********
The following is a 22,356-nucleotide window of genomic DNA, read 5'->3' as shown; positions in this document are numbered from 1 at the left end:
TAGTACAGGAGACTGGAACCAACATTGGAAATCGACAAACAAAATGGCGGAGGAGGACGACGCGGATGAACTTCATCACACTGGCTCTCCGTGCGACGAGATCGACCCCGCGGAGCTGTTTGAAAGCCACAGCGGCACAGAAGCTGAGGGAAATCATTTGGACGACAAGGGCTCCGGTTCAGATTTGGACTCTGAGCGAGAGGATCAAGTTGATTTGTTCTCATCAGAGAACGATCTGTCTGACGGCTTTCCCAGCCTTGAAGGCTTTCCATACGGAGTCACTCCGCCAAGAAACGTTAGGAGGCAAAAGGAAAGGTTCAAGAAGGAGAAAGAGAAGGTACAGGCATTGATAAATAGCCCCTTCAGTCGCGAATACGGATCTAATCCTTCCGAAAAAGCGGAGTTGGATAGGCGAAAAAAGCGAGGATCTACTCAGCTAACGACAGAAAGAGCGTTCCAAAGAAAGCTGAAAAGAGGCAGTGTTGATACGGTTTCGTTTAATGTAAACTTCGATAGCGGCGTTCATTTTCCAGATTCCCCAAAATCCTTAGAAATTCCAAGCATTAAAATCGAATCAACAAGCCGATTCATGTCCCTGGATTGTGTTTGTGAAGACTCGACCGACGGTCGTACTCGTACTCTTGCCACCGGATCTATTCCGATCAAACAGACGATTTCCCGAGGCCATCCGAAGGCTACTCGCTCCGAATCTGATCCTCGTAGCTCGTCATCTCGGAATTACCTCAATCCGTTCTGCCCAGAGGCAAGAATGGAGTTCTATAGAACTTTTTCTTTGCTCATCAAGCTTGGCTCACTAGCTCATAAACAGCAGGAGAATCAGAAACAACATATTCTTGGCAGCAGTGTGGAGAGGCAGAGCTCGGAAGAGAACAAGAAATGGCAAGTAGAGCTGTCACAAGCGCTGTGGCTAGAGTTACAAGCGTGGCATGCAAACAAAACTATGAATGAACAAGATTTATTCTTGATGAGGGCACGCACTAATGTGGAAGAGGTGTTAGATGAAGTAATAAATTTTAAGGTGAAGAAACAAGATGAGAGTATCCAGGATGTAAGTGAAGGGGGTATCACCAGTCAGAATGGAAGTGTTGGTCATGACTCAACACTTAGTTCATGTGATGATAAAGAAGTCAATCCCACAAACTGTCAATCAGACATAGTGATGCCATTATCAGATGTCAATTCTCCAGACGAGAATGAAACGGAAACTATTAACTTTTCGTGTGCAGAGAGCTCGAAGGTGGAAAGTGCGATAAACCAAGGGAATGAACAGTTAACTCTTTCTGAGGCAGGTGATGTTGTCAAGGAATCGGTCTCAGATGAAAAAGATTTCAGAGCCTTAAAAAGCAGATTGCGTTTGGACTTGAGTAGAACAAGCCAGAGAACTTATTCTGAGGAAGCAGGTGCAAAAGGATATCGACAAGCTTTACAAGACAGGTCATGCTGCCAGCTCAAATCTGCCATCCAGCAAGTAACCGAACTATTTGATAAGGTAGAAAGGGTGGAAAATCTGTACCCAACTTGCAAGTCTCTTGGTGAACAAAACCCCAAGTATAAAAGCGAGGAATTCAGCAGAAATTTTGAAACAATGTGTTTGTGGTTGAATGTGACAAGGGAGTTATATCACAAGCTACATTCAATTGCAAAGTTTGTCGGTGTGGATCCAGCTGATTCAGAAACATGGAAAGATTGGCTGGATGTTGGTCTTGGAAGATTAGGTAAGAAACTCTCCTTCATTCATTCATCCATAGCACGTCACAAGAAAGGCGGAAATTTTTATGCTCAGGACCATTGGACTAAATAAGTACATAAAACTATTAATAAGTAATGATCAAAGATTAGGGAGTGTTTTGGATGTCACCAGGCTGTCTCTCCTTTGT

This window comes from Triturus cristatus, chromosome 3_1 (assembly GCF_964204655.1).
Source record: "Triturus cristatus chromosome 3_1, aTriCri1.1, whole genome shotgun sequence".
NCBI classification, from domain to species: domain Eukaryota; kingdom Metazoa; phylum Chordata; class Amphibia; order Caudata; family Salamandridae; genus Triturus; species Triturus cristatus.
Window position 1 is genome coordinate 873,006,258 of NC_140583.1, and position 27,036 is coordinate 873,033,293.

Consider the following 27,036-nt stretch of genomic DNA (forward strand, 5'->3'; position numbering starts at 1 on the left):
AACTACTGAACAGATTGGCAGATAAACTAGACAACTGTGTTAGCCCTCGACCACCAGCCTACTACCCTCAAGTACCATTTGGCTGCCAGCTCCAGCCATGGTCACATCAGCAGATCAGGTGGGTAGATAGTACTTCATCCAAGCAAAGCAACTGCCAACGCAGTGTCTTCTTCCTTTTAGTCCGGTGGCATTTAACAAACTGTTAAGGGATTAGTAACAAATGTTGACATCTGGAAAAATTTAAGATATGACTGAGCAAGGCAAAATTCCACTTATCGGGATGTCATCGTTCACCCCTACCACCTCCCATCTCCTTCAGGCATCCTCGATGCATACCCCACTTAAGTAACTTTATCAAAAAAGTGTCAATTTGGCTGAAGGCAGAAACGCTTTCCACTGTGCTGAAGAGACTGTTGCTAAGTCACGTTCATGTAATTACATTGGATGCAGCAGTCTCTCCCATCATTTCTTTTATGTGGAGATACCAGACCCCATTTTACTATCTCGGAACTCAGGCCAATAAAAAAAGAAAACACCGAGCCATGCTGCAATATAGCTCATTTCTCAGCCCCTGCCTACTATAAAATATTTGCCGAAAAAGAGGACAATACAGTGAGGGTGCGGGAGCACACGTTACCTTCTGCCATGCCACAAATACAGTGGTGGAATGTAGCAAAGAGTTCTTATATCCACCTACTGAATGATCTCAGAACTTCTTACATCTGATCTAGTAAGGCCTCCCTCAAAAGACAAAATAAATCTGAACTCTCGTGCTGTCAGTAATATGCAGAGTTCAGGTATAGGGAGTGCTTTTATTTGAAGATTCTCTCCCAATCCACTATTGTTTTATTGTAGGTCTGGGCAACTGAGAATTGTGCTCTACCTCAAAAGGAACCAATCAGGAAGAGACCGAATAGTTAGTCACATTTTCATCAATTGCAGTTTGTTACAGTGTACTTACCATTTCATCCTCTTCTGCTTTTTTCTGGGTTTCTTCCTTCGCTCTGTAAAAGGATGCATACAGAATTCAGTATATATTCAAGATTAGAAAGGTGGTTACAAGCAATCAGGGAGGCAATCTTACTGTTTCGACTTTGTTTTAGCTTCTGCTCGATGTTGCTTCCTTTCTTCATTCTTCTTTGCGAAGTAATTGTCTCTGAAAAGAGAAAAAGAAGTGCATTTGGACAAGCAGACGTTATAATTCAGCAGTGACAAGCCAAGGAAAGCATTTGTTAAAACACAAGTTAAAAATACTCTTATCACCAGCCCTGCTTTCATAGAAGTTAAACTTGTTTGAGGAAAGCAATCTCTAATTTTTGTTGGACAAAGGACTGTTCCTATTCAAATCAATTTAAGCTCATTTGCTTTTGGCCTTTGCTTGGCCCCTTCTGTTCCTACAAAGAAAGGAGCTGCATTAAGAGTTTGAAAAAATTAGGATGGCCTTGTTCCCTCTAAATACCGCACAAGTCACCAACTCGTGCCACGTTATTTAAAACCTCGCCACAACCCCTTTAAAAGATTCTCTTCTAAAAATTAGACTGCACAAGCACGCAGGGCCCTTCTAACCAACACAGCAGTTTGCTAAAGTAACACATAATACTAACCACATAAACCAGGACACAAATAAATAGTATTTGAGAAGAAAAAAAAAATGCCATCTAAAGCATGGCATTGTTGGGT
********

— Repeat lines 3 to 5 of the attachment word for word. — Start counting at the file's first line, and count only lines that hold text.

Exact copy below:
This window comes from Triturus cristatus, chromosome 3_1 (assembly GCF_964204655.1).
Source record: "Triturus cristatus chromosome 3_1, aTriCri1.1, whole genome shotgun sequence".
NCBI classification, from domain to species: domain Eukaryota; kingdom Metazoa; phylum Chordata; class Amphibia; order Caudata; family Salamandridae; genus Triturus; species Triturus cristatus.